AustinPUG Health

AustinPUG Health

Binkies are a great soothing remedy for babies when they are young. However, keeping them into early childhood can lead to some implications. Problems can include cavities, crooked teeth and gum recession.


Most parents wonder, when how long should I let my child have their binky? There isn’t really a definitive time when you should have your child stop. Doctors recommend anywhere from 9 to 18 months old. This choice is entirely up to you. You know your child best and you know what is best for them.

However, you need to be careful with your timing. Getting rid of a binky before your child is ready can lead to your child to another habit, such as sucking their thumb, or becoming attached to something else they love.

Giving it Up

There are many different ways to encourage getting your child to get rid of their binky. Taking it away from your child, going cold turkey and putting something bad tasting on it are all ways that can be used. However, some people perceive it a cruel technique. Below are some guidelines on helping your child get rid of theirs.

binky Helping Your Child Get Rid of Their Binky

Binky Fairy

The binky fairy revolves around the same concept as the tooth fairy. You can start one by one putting them under the pillow. In the morning there will be a fun little surprise under your child’s pillow. Your child will look forward to these little treats. Doing this makes giving up binkies a positive situation instead of a disappointing one.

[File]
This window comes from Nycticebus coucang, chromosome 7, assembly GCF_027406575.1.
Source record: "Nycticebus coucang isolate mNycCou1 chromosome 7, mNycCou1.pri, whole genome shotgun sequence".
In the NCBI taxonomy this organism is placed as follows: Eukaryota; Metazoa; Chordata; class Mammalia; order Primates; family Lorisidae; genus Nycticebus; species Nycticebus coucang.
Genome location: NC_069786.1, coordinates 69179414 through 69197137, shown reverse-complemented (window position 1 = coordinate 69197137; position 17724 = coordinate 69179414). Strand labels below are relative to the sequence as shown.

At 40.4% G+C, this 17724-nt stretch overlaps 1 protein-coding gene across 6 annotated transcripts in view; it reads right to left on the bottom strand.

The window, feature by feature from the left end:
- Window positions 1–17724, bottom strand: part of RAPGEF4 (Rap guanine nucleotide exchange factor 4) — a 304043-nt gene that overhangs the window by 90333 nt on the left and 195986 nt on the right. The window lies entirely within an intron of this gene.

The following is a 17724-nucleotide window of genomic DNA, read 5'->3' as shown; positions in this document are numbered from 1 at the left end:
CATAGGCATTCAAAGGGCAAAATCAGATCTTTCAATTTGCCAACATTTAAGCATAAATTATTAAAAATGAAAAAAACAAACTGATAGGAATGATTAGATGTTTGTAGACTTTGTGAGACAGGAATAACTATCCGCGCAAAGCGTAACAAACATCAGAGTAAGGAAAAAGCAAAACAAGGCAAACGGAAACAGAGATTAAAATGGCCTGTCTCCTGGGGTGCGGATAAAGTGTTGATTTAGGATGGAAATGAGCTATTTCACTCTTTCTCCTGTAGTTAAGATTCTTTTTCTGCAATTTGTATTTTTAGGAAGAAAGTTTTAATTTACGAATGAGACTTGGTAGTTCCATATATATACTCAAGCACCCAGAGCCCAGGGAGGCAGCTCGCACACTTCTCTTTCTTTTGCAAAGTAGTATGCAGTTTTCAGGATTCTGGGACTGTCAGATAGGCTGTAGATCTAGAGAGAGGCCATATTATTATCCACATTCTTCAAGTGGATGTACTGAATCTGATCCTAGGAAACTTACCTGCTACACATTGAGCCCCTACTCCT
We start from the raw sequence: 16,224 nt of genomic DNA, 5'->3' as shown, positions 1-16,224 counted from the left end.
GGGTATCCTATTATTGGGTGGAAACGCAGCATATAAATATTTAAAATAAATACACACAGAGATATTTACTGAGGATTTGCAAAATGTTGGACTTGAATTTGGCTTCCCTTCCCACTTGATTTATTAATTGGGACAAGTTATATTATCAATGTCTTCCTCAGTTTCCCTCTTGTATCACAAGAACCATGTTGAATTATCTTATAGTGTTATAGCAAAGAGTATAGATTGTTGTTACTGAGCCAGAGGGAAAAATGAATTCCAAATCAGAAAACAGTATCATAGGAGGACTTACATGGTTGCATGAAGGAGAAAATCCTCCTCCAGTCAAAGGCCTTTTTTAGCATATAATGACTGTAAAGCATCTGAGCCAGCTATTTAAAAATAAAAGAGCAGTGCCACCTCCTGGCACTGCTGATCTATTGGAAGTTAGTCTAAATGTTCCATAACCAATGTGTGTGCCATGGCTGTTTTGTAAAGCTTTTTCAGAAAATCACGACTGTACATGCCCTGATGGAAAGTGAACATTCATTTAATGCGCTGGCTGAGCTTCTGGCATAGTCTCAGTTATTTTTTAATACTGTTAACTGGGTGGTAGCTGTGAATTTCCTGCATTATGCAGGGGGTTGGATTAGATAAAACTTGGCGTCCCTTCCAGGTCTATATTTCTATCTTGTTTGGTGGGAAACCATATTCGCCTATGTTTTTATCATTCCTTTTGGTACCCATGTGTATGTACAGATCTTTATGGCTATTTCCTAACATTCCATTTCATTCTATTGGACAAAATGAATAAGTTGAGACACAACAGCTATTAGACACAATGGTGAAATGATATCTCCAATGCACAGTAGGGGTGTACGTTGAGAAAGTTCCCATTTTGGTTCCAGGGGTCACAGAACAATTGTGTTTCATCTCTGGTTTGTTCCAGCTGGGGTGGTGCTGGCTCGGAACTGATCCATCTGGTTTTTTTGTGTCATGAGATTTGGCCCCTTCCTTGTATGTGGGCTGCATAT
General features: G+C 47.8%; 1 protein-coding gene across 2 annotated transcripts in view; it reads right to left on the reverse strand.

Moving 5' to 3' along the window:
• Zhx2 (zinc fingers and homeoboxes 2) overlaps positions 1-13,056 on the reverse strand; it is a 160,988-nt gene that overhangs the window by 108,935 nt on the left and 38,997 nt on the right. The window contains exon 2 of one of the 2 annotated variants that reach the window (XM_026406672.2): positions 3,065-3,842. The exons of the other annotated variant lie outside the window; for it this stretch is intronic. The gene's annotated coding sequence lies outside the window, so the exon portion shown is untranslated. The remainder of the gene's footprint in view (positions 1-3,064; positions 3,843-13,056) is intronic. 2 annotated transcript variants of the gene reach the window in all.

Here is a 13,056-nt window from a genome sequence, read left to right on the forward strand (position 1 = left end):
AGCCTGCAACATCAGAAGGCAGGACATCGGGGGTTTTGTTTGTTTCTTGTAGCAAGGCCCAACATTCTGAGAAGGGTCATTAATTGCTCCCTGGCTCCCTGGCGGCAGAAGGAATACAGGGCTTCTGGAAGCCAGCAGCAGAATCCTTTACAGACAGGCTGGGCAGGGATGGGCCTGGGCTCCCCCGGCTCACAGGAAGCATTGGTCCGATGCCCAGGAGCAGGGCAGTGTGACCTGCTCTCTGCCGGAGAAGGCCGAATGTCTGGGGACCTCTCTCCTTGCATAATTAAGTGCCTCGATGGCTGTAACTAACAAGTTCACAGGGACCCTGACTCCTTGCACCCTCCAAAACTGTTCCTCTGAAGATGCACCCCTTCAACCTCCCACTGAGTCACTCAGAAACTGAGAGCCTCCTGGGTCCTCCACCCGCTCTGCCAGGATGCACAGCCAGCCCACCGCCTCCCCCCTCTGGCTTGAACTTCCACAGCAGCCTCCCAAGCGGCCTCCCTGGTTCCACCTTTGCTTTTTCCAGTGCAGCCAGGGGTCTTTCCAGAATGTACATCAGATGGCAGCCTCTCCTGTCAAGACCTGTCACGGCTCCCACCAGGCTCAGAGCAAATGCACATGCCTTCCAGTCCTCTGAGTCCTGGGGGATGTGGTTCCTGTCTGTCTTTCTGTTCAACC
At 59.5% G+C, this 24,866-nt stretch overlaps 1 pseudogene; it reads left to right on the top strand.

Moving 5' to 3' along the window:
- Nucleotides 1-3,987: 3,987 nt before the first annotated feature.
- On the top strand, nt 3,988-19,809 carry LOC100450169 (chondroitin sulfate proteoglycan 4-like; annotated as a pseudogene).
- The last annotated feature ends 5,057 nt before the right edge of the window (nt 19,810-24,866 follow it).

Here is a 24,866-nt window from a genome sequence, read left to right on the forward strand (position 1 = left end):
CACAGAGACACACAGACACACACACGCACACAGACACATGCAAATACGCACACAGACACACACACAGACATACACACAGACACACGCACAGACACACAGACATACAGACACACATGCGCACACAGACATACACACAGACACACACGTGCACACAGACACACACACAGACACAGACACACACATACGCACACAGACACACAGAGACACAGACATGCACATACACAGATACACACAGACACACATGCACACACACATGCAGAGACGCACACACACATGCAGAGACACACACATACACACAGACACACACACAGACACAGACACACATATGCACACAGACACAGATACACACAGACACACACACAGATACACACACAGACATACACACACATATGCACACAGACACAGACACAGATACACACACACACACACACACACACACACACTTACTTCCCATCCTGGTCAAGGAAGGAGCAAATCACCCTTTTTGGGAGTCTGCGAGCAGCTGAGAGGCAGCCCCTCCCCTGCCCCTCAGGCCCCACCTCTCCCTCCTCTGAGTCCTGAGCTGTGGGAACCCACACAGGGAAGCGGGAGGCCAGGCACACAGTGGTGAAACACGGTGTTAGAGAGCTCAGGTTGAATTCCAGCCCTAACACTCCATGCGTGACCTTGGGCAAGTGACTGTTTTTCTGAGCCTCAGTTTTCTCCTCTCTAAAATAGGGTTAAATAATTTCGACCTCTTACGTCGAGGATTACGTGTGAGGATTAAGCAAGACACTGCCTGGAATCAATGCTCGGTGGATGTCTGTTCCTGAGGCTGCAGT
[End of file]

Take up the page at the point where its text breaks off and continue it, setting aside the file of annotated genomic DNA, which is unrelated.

Give It Away

You can be really creative with this one. You can give it to a younger sibling, neighbor, or someone who your child thinks needs it. By giving it away, your child feels like their binkies are going to good use by someone the love.

Use Binkies as Currency

Prepare your child and tell them that they can trade their binkies to buy a new toy. They will be more open to giving away their binkies for something that they choose.

Read Books About it

Reading books about giving up a binky is a good way to show a good example for your child. If their favorite book character was able to give up their binky, then they might find it easier to give it up.

Take it Away Gradually

Start keeping your child’s binkies in one central place, either a basket or bowl in their room. Slowly start taking them away one by one, until there is one left. Odds are they will be less sad and upset about losing one, as opposed to all of the binkies at once.

Lose it

Once your child is nearing the end of their binky stage, gradually start “losing” all of their binkies.

Remember, you know your child best, and what method will work for them. Best of luck in helping your child get rid of their binky!

Categories: Mental health

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